This letter is to all interested people and to the experts that designed the format for the bear hunt, and the way the money from the bear hunt permits is spent.
But, of course, there are those people who do not have the bears in their vicinity doing damage to their crops, gardens, or perhaps beehives
Last year my family planted 50 acres of corn.
A bag of corn costs $130 (a bag of corn plants 2.5 acres), which amounts to $2,600 to plant 50 acres.
Add in the cost of fertilizer at $500 a ton, which takes six tons to plant 50 acres.
Then add in the price of fuel at $3.70 a gallon. We use about 400 gallons.
Now, let’s add all this together: $2,600 for seed corn, $3,000 for fertilizer, $1,480 for fuel, plus the cost of parts repair and our time and labor.
But this is just for planting, not including the cost for spraying and harvesting
What I’m trying to impress on you is that those in charge of the bear hunt and the people that do not want the beautiful bears killed is the reality that the State of Maryland had 4,027 applicants at $15 a permit, which means there was $60,405 collected.
Now the state wants to donate $1,675 for reimbursement to the farmer for crop damage caused by the bears.
Last year we had excessive crop damage caused by the bears.
We requested the DNR to estimate the damage. DNR determined there was over $5,000 damage.
But what we received was 21 percent of $5,000, which was $1,050.
They are really nice to give so much back to the farmers.
But, what do they care? No money out of their pockets.
DNR needs to come up with a better plan on the bear hunt and a better way to pay for the damage the bears cause.
I know that their answer would be to let the ones that received the bear permits to hunt on the farm land where there is damage.
But, there is a lot to be considered when doing that.
Most landowners do not like to have hunters on their property because of insurance risks, etc.
We are some of those landowners.
We pay the taxes, take care of the land, so that is not the answer to the problem.
One solution would be, 1) let the farmers have crop damage permits without cost, 2) have an open 3-4 day hunt, and charge $30 per person for each person to hunt.
Then allow $15 to DNR and $15 to go to the farmers for damage.
Therefore the farmers would receive half of the total of the amount collected for the permits to cover some of the damage caused by the bear consumption.
But they could always trap the bears and take them downstate, like to Washington, D.C. for them to enjoy the cute, beautiful bears.
Then most Iikely the hunt would be changed in a hurry. But, all I know is that we are getting tired of paying for a problem that we do not need or deserve.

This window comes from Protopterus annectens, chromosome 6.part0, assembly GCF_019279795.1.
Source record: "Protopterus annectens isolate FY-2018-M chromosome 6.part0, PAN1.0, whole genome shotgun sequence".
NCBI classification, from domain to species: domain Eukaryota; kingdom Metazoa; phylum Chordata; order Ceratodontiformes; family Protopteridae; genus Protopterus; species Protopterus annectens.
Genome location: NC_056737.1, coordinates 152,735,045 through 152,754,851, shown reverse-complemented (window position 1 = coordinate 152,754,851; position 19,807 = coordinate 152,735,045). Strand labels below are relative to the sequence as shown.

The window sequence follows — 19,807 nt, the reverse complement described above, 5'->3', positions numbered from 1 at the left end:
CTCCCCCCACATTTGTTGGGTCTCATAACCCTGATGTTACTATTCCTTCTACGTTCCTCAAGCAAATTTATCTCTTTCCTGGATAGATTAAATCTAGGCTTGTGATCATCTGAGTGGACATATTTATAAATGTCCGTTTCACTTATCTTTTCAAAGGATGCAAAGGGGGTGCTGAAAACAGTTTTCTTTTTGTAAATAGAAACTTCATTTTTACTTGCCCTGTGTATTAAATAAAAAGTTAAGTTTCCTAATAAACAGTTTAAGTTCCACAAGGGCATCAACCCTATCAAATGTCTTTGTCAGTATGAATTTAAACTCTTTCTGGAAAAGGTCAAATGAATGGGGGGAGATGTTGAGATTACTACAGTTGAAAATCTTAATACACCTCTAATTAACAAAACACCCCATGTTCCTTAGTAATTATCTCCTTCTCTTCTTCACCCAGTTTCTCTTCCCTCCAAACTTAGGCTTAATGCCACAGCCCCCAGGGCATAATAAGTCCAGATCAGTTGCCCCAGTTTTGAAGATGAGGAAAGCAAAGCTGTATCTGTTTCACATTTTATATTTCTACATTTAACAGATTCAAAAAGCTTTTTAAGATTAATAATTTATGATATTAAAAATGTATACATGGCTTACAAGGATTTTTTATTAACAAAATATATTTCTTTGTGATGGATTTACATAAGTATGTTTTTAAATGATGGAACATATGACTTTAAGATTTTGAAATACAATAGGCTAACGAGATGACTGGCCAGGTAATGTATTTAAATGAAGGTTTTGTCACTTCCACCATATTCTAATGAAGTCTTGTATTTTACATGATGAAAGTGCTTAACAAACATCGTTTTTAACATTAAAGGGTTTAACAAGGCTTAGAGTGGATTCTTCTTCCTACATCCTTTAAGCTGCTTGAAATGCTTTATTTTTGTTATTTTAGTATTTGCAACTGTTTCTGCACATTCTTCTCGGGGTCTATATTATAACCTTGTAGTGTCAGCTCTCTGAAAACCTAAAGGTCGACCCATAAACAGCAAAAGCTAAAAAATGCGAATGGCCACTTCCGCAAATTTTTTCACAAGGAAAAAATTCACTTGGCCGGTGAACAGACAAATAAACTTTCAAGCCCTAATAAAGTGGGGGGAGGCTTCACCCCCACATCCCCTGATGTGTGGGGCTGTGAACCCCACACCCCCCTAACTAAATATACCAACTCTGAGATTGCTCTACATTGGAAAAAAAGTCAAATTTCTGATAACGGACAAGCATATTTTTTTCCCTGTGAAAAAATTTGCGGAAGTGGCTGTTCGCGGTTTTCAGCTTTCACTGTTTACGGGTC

Gobbler stuff can get crazy
Tough, old bird
The third gobbler I killed was in 1990 while hunting on Pond Hill near McCoole. Relatively early in the morning I sent out a couple yelp calls. Immediately, 75-100 yards away, what sounded like three gobblers got into a fight.
- Let’s talk about it
AGSA creates website
The Allegany-Garrett Sportsmen’s Association, in existence since 1972, now has a website (www.agsaclub.org).
City-limits deer kill rises
The number of deer killed during Parkersburg’s 2013 urban archery hunt jumped 100 percent from 2012’s total.
Almost Maryland welcomes you back
If you are a hunter in Almost Maryland, circle Thursday on your calendar so you don’t forget to attend the 7 p.m. hearing at Mountain Ridge High School in Frostburg that deals with proposed hunting regulations for the next two years.
Bear Watch - 03/02/2014
An 85-pound female bear with severe mange was shot and killed by a landowner along Everly Road near Accident on Feb. 25 after he received permission from the Maryland Wildlife & Heritage Service to put the animal down.
Md. bear hunt may take on new form
The Maryland Department of Natural Resources says it may change the way black bear hunts are managed to make planning easier for hunters.
W.Va. schedules hunting, fishing regulation meetings
The West Virginia Division of Natural Resources will conduct 12 public meetings across the state in March to provide hunters, trappers, anglers, landowners and other interested parties an opportunity to review and comment on proposed 2014 hunting regulations, proposed 2015 fishing regulations and amphibian and reptile regulations.
- Matched set
Virginia confirms two more CWD deer
Two new cases of chronic wasting disease were detected in Frederick County during the 2013 hunting season, according to the Virginia Department of Game and Inland Fisheries.
- More Outdoors Headlines
- Gobbler stuff can get crazy